photos by Murray Riss

A couple of years ago, Susan Adler Thorp was walking through Temple Israel Cemetery on a regular visit to her parents’ graves. The owner of Susan Adler Thorp Communications and former political columnist for The Commercial Appeal thought about the beauty and serene setting in the 174-year-old cemetery.

Wouldn’t it be great if that beauty could be captured and shared with others, she thought. Not long afterwards, she ran into noted Memphis photographer Murray Riss.

“I had known Murray through the years,” Susan said. “He took an exceptional photograph of my father years ago, and as we were chatting, it just dawned on me, why couldn’t we take photos of the cemetery, because it really is a magnificent place.”

The result of that serendipitous meeting is a series of Riss photographs taken at the cemetery and currently on display in a special exhibit at Temple Israel Museum. The exhibit, simply called “Beloved,” is also the title of a book featuring 200 of the photographs, published last fall. The title comes from the single word that appears most often on the gravestones in the cemetery. It also describes the importance of the historic location to Mid-South Jewish history.

To create the exhibit and the book, Murray collaborated with Susan and Rabbi Micah Greenstein, senior rabbi at Temple Israel. The trio met, visited the cemetery and discussed the project. Then they gave Murray a straightforward directive.

“They said, ‘Go and bring us back some nice pictures,’” Murray recalled. “As photo assignments go, that is about as wonderful as it gets.”

And get pictures he did. Over the course of a year, Murray visited the cemetery at different hours of the day, covering all four seasons. That meant a wide variety of lighting conditions, shadows, colors, flora and fauna. He eventually brought back some 12,000 images. When you engage a top photographer with works in major museums, the final product will certainly stand out. That is why the exhibit and book have such a haunting beauty.

Murray eventually narrowed the photos down to his 230 favorites. A small subcommittee of the Museum’s board then chose the final 86 for the museum exhibit. “The group knew they were working with incredible images,” Susan said.

“It was an exciting experience for us,” she continued. “I do recall Rabbi Greenstein saying, ‘Oh, my for the hundreds if not thousands of times I’ve been to the cemetery, I’ve never seen it this way before.’”

Feedback from the exhibit and the book has been extremely positive, Susan said.

“We’ve gotten a lot of good response, not just from Temple members but people outside the Jewish community as well, people who are interested in cemeteries,” she said. “We went to talk about it at the largest secular cemetery in Memphis. People who don’t have a loved one at the cemetery will also find it a remarkable work.”

Another key instruction for Murray was to photograph where he found beauty through his lens. There was no mandate to train his lens on more prominent people. Susan said that was intentional and important to the success of the project.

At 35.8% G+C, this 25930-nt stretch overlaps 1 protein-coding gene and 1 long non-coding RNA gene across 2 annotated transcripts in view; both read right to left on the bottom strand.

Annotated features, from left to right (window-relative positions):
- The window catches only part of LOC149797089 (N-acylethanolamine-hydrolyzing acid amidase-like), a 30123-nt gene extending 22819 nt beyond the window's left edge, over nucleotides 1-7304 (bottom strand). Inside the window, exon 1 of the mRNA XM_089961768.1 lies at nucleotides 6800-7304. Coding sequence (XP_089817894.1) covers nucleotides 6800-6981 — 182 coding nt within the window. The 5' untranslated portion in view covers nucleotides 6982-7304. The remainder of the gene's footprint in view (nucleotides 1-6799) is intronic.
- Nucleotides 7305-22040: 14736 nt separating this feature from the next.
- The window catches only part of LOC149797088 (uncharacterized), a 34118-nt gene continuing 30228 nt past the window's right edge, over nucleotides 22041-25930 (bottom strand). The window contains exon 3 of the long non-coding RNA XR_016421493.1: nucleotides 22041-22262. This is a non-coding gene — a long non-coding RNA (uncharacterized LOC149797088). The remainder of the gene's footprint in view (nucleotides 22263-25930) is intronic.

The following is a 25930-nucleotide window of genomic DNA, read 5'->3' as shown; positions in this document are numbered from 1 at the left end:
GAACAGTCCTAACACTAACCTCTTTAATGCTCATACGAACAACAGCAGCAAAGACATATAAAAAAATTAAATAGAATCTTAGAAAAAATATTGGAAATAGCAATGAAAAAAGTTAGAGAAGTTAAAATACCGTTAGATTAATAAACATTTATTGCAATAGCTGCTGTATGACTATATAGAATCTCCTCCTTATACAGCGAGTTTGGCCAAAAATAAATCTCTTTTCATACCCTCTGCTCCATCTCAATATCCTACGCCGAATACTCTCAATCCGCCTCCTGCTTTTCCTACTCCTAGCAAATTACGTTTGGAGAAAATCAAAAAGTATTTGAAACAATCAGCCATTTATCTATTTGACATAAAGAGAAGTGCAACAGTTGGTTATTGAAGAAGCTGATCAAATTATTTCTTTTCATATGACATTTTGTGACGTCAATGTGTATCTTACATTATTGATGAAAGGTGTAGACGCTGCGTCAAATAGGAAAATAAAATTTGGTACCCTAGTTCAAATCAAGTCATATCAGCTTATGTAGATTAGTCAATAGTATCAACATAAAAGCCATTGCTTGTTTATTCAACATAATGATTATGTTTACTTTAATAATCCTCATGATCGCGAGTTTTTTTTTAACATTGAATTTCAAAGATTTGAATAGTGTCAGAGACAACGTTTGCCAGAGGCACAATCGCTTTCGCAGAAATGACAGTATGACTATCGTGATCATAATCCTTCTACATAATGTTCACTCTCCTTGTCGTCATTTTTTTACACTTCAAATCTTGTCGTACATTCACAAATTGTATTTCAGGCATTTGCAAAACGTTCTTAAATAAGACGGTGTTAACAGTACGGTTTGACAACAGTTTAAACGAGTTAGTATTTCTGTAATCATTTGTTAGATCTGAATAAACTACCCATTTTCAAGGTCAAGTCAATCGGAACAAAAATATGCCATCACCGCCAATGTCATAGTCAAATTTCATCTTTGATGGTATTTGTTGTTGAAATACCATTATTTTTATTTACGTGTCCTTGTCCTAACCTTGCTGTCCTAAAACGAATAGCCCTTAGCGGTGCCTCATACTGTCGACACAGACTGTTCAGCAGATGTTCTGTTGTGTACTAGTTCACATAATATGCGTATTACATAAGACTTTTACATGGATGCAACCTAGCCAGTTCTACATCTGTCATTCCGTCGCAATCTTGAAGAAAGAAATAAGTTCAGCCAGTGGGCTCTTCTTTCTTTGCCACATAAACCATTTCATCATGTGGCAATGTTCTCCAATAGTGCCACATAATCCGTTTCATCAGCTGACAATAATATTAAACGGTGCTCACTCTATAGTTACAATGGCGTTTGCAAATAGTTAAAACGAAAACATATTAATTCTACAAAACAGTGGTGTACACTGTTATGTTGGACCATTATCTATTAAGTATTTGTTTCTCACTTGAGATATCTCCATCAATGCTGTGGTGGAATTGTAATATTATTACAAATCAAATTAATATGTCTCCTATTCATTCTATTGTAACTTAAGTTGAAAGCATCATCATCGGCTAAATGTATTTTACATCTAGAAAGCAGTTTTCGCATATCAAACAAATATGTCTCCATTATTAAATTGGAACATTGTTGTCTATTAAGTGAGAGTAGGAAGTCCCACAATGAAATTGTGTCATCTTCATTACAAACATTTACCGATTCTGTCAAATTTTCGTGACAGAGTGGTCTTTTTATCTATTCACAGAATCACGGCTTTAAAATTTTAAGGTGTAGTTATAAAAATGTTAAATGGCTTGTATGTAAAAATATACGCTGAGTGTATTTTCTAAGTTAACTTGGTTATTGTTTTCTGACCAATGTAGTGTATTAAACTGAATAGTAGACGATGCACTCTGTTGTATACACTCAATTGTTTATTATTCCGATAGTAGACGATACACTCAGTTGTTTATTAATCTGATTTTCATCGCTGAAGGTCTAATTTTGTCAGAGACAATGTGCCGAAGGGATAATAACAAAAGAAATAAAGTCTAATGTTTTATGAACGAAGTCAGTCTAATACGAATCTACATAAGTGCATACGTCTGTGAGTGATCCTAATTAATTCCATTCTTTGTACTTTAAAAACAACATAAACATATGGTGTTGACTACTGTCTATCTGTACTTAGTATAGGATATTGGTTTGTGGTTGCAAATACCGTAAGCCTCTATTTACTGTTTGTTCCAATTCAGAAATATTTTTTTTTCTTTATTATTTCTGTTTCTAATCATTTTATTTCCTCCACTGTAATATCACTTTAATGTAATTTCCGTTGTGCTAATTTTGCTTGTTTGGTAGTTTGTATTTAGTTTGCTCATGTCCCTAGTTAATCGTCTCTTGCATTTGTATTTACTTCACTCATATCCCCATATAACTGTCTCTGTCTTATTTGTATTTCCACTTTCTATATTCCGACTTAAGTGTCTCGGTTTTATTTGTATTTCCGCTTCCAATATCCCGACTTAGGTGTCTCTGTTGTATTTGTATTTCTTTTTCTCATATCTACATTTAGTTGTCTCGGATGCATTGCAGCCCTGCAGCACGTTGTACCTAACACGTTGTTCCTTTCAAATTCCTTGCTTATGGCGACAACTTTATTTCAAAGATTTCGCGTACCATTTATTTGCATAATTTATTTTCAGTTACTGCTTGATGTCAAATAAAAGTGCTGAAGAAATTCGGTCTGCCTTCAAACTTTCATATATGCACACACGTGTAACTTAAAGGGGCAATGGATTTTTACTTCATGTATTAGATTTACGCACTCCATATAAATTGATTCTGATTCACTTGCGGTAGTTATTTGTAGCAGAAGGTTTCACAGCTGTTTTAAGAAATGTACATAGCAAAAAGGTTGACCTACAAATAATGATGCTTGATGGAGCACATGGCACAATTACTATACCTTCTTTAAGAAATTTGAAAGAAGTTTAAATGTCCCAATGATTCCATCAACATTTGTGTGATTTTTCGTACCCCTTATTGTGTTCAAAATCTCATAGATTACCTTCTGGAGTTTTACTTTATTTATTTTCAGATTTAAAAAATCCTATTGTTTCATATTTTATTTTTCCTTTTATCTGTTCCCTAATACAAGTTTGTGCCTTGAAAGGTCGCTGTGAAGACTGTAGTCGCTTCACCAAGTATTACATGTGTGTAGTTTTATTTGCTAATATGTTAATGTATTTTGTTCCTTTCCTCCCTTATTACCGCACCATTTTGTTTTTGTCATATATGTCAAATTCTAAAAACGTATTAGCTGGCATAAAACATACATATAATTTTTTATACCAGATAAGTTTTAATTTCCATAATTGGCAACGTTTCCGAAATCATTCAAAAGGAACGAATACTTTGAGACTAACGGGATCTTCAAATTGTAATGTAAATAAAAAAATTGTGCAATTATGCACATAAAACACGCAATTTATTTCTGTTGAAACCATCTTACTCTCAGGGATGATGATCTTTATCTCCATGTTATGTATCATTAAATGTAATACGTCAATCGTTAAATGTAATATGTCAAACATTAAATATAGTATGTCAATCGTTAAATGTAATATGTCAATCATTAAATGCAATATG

“I learned as a journalist that when you write obituaries, that death is a great equalizer,” she said. “Some members of Temple Israel are better known than others, but the important thing was nobody was specially recognized. So the book is filled with people that you might not recognize and that’s the magic of it.”

The dramatic photos come from the skillful, artistic hands of Murray. Before he began his photographic journey, he did something that sounds a bit unusual. He visited the cemetery a few times but didn’t take a camera along.

“I just hung out and walked around and that’s when I realized that this place is so magnificent, it has so many possibilities,” he said. “I went there often during the week at different times and in different weather conditions, and I tried to get as much of the ambience of the place as possible. The more I went there, the more the cemetery took over, it told me—and this may sound a little odd—but it started telling me how it should be photographed.”

One stark photograph of a stone in the book has a single leaf on top. Without words, the image communicates the changing seasons, likely autumn. Murray was there at just the right time.

“The photographer’s task is always to see beyond the normal and the obvious,” he said. “I would always approach everything and quiet myself, and I was there looking at this particular stone and there was just the way the light was hitting it and while I was standing there, the leaf landed on the stone.”

A number of photos speak volumes about the person memorialized. One depicts a slight alteration of the Jewish custom and mitzvah of a visitor marking a grave with a stone. Instead of stones, Murray photographed one with a grouping of seashells. There’s no ocean beach convenient to Memphis so a visitor clearly took the initiative to mark the stone with a symbol significant to the loved one. Another stone was pictured with not stones or shells, but several bright yellow Callaway golf balls.

On another occasion, a bird followed Murray and chirped as he walked through the cemetery. He assumed he was getting close to a nest and the bird was warning him off.

Then finally it landed on a monument and stayed there, “and I thought, I think he wants to be photographed, and I photographed the bird and then it flew off. . . and that’s in the book!” said Murray.

The “Beloved” exhibit is currently a special exhibit at Temple Israel Museum. Contact the museum at 901.761.3130 to verify post-COVID exhibit hours.

You can purchase the book “Beloved: A View of One of the South’s Oldest Jewish Cemeteries as Photographed by Murray Riss” from the Temple Israel Gift Shop, from novel.bookstore (, from or